# Trigonometry/Derivative of Sine

To find the derivative of sin(θ).

${\displaystyle {\frac {d}{dx}}{\bigl [}\sin(x){\bigr ]}=\lim _{h\to 0}{\frac {\sin(x+h)-\sin(x)}{h}}=\lim _{h\to 0}{\frac {2\cos {\bigl (}x+{\frac {h}{2}}{\bigr )}\sin {\bigl (}{\frac {h}{2}}{\bigr )}}{h}}=\lim _{h\to 0}\left[\cos {\bigl (}x+{\tfrac {h}{2}}{\bigr )}{\frac {\sin {\bigl (}{\frac {h}{2}}{\bigr )}}{\frac {h}{2}}}\right]}$ .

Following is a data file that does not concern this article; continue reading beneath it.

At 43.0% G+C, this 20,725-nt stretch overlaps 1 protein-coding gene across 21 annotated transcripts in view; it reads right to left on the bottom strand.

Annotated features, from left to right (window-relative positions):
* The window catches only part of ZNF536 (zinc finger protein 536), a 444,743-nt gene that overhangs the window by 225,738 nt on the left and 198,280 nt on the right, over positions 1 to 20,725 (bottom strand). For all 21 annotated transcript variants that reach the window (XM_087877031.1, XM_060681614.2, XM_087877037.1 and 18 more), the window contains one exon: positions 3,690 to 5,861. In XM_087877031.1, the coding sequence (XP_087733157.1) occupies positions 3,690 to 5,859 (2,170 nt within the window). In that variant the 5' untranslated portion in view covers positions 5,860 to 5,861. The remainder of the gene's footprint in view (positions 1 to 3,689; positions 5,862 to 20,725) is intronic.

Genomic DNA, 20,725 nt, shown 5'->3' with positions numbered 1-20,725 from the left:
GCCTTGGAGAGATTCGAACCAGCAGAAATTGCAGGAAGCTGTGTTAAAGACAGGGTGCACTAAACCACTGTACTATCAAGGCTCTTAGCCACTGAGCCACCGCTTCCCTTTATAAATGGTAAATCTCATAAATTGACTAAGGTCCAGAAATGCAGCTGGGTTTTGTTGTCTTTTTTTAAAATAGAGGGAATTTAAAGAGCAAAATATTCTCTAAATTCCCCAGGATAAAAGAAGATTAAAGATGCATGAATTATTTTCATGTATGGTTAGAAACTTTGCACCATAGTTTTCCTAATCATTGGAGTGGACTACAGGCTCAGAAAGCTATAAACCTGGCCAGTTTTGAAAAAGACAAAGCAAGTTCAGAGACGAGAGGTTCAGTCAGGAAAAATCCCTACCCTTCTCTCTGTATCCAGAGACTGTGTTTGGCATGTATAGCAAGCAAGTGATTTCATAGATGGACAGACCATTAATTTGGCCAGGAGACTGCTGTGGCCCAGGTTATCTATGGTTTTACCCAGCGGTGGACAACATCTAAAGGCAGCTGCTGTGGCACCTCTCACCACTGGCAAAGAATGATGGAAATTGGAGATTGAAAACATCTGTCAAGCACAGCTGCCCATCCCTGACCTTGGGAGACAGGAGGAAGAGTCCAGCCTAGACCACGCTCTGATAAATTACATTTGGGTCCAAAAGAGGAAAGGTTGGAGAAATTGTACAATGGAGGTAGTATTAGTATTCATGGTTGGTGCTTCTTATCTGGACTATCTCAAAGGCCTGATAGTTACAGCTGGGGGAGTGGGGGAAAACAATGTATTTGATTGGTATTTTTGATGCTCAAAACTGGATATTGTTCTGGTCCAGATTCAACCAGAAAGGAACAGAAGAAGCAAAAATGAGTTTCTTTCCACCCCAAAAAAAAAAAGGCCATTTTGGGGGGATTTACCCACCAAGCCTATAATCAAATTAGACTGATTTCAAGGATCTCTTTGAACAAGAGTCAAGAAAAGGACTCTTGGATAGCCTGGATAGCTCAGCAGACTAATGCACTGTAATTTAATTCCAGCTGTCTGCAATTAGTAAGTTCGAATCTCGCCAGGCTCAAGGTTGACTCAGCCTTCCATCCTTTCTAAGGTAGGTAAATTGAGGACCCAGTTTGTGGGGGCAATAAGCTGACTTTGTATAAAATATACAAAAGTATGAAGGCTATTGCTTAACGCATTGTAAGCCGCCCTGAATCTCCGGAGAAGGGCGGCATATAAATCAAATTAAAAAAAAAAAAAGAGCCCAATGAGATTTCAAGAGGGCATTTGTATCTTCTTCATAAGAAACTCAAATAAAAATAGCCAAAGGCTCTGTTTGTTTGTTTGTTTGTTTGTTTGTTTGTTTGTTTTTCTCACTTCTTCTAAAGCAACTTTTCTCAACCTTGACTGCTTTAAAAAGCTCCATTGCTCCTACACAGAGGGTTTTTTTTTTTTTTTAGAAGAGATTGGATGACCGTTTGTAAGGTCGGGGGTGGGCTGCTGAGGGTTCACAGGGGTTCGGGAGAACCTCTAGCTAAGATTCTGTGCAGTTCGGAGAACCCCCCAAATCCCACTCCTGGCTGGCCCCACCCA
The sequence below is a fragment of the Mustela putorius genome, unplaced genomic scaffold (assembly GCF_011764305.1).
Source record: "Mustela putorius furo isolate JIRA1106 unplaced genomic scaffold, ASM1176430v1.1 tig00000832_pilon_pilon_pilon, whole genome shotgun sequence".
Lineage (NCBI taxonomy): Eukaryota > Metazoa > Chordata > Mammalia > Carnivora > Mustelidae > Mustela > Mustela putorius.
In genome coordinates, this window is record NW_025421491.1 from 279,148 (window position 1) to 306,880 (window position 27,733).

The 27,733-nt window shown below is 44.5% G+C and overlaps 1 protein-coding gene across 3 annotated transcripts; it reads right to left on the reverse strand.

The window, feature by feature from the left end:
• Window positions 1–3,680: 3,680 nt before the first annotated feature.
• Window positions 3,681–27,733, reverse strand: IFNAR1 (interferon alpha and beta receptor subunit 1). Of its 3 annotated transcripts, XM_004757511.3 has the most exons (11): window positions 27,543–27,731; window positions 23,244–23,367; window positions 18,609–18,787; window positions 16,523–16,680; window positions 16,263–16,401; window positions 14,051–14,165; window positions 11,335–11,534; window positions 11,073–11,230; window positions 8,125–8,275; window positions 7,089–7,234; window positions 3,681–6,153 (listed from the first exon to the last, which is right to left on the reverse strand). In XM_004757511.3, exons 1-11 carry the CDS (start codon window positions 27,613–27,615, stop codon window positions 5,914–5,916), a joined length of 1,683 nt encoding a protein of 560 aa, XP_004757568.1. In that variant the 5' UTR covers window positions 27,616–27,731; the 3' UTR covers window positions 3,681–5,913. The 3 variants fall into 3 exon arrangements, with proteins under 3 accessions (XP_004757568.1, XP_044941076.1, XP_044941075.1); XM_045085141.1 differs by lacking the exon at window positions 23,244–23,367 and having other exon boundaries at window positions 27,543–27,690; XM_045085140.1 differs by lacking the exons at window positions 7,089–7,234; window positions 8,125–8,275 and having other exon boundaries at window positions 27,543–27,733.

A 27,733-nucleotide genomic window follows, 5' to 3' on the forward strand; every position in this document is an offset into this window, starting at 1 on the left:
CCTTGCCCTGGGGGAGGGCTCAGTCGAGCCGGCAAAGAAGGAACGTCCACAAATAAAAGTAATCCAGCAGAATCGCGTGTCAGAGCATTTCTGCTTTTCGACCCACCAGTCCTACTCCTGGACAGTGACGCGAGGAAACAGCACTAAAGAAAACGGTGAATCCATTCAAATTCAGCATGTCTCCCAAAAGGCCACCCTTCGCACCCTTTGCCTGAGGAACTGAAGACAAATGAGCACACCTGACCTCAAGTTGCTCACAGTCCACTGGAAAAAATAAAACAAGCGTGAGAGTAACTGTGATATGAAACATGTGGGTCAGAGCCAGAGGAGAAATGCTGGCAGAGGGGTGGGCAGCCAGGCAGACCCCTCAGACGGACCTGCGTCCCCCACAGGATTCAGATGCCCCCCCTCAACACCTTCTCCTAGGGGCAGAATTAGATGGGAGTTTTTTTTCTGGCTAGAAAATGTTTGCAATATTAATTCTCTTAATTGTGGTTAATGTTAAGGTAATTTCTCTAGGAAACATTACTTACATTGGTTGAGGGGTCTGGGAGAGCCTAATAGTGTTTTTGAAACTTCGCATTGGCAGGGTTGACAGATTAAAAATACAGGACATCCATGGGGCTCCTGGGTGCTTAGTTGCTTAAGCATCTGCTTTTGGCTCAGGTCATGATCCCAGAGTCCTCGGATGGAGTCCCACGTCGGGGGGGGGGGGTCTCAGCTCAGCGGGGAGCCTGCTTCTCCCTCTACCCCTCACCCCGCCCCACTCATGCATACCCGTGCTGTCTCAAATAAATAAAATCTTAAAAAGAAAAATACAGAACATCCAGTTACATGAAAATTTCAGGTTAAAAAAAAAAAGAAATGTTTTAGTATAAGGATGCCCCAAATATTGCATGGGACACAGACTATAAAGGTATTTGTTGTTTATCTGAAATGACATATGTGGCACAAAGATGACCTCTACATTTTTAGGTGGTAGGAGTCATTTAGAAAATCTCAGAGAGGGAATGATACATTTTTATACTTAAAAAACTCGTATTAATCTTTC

Clearly, the limit of the first term is ${\displaystyle \cos(x)}$ since ${\displaystyle \cos(x)}$ is a continuous function. Write ${\displaystyle k={\frac {h}{2}}}$ ; the second term is then

${\displaystyle {\frac {\sin(k)}{k}}}$ .

Which we proved earlier tends to 1 as ${\displaystyle k\to 0}$ .

And since

${\displaystyle k\to 0{\text{ as }}h\to 0}$ ,

the limit of the second term is 1 too. Thus

${\displaystyle {\frac {d}{dx}}{\bigl [}\sin(x){\bigr ]}=\cos(x)}$ .